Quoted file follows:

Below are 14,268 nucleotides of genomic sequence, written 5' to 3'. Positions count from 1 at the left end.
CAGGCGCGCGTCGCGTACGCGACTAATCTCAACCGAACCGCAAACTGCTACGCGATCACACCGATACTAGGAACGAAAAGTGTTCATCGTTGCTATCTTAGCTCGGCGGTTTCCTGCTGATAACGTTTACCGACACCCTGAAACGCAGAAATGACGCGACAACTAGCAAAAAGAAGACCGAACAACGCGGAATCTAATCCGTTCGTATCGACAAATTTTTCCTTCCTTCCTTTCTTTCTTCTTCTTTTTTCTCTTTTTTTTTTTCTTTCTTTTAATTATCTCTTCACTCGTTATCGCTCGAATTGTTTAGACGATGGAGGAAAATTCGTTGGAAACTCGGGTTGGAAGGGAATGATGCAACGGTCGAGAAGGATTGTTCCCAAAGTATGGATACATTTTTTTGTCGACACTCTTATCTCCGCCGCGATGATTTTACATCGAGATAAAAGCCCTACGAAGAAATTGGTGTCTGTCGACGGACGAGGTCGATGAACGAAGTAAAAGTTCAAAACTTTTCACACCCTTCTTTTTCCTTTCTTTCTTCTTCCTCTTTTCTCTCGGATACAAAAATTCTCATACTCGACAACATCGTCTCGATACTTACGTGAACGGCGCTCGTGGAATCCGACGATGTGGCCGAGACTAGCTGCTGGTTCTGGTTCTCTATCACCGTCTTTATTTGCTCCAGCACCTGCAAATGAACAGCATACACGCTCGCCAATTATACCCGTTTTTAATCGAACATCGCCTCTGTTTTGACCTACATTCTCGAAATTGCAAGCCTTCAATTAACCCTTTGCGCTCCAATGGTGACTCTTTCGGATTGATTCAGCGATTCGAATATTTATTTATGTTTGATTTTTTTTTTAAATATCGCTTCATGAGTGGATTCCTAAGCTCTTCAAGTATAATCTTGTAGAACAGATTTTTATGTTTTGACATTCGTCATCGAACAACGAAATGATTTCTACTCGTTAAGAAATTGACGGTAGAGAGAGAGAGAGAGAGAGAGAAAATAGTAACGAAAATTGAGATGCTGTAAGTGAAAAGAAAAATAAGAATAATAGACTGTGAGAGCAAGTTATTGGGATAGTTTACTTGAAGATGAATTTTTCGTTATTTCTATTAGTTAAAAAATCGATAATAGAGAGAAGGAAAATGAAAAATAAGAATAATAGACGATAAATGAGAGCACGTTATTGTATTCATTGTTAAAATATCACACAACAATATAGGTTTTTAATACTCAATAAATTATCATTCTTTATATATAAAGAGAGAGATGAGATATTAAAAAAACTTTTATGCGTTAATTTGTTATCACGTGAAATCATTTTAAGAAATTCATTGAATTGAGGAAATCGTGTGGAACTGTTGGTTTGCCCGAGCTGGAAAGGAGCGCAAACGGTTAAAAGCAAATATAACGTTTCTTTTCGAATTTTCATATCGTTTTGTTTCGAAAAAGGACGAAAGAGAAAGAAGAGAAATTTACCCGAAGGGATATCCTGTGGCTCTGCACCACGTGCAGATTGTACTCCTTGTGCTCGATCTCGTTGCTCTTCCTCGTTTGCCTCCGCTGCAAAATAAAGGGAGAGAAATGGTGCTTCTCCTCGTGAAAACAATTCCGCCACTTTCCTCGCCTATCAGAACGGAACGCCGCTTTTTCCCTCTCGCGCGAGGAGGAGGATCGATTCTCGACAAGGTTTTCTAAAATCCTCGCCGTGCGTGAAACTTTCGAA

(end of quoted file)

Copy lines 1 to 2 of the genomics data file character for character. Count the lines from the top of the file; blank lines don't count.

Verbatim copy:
Below are 14,268 nucleotides of genomic sequence, written 5' to 3'. Positions count from 1 at the left end.
CAGGCGCGCGTCGCGTACGCGACTAATCTCAACCGAACCGCAAACTGCTACGCGATCACACCGATACTAGGAACGAAAAGTGTTCATCGTTGCTATCTTAGCTCGGCGGTTTCCTGCTGATAACGTTTACCGACACCCTGAAACGCAGAAATGACGCGACAACTAGCAAAAAGAAGACCGAACAACGCGGAATCTAATCCGTTCGTATCGACAAATTTTTCCTTCCTTCCTTTCTTTCTTCTTCTTTTTTCTCTTTTTTTTTTTCTTTCTTTTAATTATCTCTTCACTCGTTATCGCTCGAATTGTTTAGACGATGGAGGAAAATTCGTTGGAAACTCGGGTTGGAAGGGAATGATGCAACGGTCGAGAAGGATTGTTCCCAAAGTATGGATACATTTTTTTGTCGACACTCTTATCTCCGCCGCGATGATTTTACATCGAGATAAAAGCCCTACGAAGAAATTGGTGTCTGTCGACGGACGAGGTCGATGAACGAAGTAAAAGTTCAAAACTTTTCACACCCTTCTTTTTCCTTTCTTTCTTCTTCCTCTTTTCTCTCGGATACAAAAATTCTCATACTCGACAACATCGTCTCGATACTTACGTGAACGGCGCTCGTGGAATCCGACGATGTGGCCGAGACTAGCTGCTGGTTCTGGTTCTCTATCACCGTCTTTATTTGCTCCAGCACCTGCAAATGAACAGCATACACGCTCGCCAATTATACCCGTTTTTAATCGAACATCGCCTCTGTTTTGACCTACATTCTCGAAATTGCAAGCCTTCAATTAACCCTTTGCGCTCCAATGGTGACTCTTTCGGATTGATTCAGCGATTCGAATATTTATTTATGTTTGATTTTTTTTTTAAATATCGCTTCATGAGTGGATTCCTAAGCTCTTCAAGTATAATCTTGTAGAACAGATTTTTATGTTTTGACATTCGTCATCGAACAACGAAATGATTTCTACTCGTTAAGAAATTGACGGTAGAGAGAGAGAGAGAGAGAGAGAAAATAGTAACGAAAATTGAGATGCTGTAAGTGAAAAGAAAAATAAGAATAATAGACTGTGAGAGCAAGTTATTGGGATAGTTTACTTGAAGATGAATTTTTCGTTATTTCTATTAGTTAAAAAATCGATAATAGAGAGAAGGAAAATGAAAAATAAGAATAATAGACGATAAATGAGAGCACGTTATTGTATTCATTGTTAAAATATCACACAACAATATAGGTTTTTAATACTCAATAAATTATCATTCTTTATATATAAAGAGAGAGATGAGATATTAAAAAAACTTTTATGCGTTAATTTGTTATCACGTGAAATCATTTTAAGAAATTCATTGAATTGAGGAAATCGTGTGGAACTGTTGGTTTGCCCGAGCTGGAAAGGAGCGCAAACGGTTAAAAGCAAATATAACGTTTCTTTTCGAATTTTCATATCGTTTTGTTTCGAAAAAGGACGAAAGAGAAAGAAGAGAAATTTACCCGAAGGGATATCCTGTGGCTCTGCACCACGTGCAGATTGTACTCCTTGTGCTCGATCTCGTTGCTCTTCCTCGTTTGCCTCCGCTGCAAAATAAAGGGAGAGAAATGGTGCTTCTCCTCGTGAAAACAATTCCGCCACTTTCCTCGCCTATCAGAACGGAACGCCGCTTTTTCCCTCTCGCGCGAGGAGGAGGATCGATTCTCGACAAGGTTTTCTAAAATCCTCGCCGTGCGTGAAACTTTCGAA